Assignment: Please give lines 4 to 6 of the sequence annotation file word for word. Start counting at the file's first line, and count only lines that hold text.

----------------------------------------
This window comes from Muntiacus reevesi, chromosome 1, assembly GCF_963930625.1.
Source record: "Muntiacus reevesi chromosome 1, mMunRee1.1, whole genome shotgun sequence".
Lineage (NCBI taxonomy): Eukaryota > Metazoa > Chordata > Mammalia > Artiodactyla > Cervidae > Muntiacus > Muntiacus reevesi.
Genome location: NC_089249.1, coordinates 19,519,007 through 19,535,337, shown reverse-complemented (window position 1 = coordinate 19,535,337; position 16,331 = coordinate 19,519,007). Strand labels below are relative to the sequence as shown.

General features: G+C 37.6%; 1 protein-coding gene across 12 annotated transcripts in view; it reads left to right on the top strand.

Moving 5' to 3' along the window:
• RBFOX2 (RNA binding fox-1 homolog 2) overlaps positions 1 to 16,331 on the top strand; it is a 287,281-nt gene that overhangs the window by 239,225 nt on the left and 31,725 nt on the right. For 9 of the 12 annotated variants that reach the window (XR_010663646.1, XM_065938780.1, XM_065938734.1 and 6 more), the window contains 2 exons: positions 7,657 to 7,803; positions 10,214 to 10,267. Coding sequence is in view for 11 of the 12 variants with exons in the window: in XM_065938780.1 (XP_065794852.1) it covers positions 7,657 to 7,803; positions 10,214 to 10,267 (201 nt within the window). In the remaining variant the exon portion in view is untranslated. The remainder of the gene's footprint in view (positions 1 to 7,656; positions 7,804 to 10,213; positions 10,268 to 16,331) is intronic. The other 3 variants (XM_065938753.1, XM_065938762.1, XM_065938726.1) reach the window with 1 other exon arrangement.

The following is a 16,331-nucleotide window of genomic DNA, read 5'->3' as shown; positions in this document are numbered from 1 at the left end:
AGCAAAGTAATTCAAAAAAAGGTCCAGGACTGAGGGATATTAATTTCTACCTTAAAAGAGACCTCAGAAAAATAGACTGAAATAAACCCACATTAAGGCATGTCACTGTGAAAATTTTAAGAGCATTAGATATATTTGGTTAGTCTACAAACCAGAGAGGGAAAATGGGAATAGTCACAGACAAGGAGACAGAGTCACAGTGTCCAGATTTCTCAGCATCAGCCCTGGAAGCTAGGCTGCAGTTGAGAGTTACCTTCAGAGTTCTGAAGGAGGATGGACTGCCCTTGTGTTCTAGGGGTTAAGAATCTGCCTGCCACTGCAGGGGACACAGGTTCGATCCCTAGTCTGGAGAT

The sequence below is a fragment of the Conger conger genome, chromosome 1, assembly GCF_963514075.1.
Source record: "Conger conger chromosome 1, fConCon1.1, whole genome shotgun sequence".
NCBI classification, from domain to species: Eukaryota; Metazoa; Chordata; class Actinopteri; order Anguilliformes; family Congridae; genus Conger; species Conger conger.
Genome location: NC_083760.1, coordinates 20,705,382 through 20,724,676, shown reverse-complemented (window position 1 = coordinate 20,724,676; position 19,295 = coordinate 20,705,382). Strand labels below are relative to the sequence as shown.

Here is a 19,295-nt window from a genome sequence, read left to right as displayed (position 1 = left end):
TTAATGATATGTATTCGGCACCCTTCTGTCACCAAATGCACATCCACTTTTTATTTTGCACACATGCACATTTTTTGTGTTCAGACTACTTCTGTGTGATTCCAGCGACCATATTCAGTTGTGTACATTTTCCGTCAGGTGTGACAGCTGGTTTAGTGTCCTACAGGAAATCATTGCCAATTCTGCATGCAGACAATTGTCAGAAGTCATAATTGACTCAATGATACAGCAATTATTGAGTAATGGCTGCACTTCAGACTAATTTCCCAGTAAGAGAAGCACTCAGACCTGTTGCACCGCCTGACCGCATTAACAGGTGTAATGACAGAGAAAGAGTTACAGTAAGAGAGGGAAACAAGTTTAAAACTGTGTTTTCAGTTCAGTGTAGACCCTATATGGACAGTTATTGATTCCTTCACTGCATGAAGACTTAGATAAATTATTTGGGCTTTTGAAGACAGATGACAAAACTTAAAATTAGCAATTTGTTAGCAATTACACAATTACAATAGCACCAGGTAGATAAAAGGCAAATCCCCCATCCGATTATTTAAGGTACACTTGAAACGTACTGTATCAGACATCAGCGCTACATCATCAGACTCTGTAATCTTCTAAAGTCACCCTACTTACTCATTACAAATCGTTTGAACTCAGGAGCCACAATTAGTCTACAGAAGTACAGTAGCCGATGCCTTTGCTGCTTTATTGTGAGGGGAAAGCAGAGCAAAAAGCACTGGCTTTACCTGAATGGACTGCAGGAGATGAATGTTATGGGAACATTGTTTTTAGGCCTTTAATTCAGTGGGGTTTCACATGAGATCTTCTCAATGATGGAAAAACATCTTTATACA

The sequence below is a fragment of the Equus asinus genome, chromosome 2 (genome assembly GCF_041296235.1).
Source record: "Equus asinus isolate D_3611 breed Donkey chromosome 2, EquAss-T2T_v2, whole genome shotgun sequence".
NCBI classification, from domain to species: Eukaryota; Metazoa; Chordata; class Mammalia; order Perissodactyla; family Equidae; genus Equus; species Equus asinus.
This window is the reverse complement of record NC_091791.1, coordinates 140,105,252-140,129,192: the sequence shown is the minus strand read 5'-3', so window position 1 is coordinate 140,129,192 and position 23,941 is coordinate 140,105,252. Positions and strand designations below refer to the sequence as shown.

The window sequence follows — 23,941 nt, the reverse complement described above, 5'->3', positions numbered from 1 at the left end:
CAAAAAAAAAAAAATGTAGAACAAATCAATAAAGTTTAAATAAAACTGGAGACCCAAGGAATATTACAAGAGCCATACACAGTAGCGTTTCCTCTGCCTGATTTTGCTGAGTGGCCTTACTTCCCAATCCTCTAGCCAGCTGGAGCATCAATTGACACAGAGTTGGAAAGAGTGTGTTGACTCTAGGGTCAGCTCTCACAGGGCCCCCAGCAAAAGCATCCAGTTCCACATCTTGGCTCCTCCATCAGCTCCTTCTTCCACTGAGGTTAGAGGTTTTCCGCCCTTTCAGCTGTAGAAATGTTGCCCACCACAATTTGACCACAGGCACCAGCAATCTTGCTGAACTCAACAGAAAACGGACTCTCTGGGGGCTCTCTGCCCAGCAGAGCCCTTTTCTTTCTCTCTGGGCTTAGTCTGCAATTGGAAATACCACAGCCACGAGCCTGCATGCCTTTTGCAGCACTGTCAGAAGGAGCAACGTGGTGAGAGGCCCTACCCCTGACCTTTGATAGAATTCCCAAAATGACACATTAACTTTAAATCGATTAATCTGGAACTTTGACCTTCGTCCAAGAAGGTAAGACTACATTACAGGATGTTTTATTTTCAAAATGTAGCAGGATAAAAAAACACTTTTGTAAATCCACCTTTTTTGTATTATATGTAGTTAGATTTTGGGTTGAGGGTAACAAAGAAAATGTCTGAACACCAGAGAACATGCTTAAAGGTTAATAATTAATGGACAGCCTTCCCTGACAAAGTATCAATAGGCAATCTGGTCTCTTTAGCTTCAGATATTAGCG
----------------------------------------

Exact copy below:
Genome location: NC_089249.1, coordinates 19,519,007 through 19,535,337, shown reverse-complemented (window position 1 = coordinate 19,535,337; position 16,331 = coordinate 19,519,007). Strand labels below are relative to the sequence as shown.

General features: G+C 37.6%; 1 protein-coding gene across 12 annotated transcripts in view; it reads left to right on the top strand.

Moving 5' to 3' along the window: